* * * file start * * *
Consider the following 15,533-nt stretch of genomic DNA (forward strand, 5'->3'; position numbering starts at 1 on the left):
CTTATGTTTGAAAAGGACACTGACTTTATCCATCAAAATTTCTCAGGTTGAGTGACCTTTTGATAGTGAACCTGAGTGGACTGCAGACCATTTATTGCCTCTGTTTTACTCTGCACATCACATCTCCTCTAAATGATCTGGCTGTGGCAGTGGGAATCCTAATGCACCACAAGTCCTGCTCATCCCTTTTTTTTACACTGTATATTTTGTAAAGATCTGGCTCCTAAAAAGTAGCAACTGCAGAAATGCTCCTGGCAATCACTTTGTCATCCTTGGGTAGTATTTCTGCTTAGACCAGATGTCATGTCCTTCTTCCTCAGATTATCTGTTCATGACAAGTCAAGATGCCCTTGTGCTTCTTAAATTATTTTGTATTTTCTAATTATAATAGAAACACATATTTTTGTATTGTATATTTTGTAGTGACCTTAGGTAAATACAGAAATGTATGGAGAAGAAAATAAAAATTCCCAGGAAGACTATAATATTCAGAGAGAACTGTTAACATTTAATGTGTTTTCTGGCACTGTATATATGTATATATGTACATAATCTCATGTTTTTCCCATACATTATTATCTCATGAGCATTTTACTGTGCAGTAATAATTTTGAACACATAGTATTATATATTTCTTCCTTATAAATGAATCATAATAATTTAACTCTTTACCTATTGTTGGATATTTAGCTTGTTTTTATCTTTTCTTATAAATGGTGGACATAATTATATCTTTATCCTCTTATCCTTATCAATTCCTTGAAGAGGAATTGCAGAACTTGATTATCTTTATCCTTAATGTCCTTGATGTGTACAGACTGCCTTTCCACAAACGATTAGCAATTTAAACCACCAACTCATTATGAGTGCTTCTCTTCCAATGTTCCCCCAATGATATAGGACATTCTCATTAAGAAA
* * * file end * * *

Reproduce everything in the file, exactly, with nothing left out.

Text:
Consider the following 15,533-nt stretch of genomic DNA (forward strand, 5'->3'; position numbering starts at 1 on the left):
CTTATGTTTGAAAAGGACACTGACTTTATCCATCAAAATTTCTCAGGTTGAGTGACCTTTTGATAGTGAACCTGAGTGGACTGCAGACCATTTATTGCCTCTGTTTTACTCTGCACATCACATCTCCTCTAAATGATCTGGCTGTGGCAGTGGGAATCCTAATGCACCACAAGTCCTGCTCATCCCTTTTTTTTACACTGTATATTTTGTAAAGATCTGGCTCCTAAAAAGTAGCAACTGCAGAAATGCTCCTGGCAATCACTTTGTCATCCTTGGGTAGTATTTCTGCTTAGACCAGATGTCATGTCCTTCTTCCTCAGATTATCTGTTCATGACAAGTCAAGATGCCCTTGTGCTTCTTAAATTATTTTGTATTTTCTAATTATAATAGAAACACATATTTTTGTATTGTATATTTTGTAGTGACCTTAGGTAAATACAGAAATGTATGGAGAAGAAAATAAAAATTCCCAGGAAGACTATAATATTCAGAGAGAACTGTTAACATTTAATGTGTTTTCTGGCACTGTATATATGTATATATGTACATAATCTCATGTTTTTCCCATACATTATTATCTCATGAGCATTTTACTGTGCAGTAATAATTTTGAACACATAGTATTATATATTTCTTCCTTATAAATGAATCATAATAATTTAACTCTTTACCTATTGTTGGATATTTAGCTTGTTTTTATCTTTTCTTATAAATGGTGGACATAATTATATCTTTATCCTCTTATCCTTATCAATTCCTTGAAGAGGAATTGCAGAACTTGATTATCTTTATCCTTAATGTCCTTGATGTGTACAGACTGCCTTTCCACAAACGATTAGCAATTTAAACCACCAACTCATTATGAGTGCTTCTCTTCCAATGTTCCCCCAATGATATAGGACATTCTCATTAAGAAA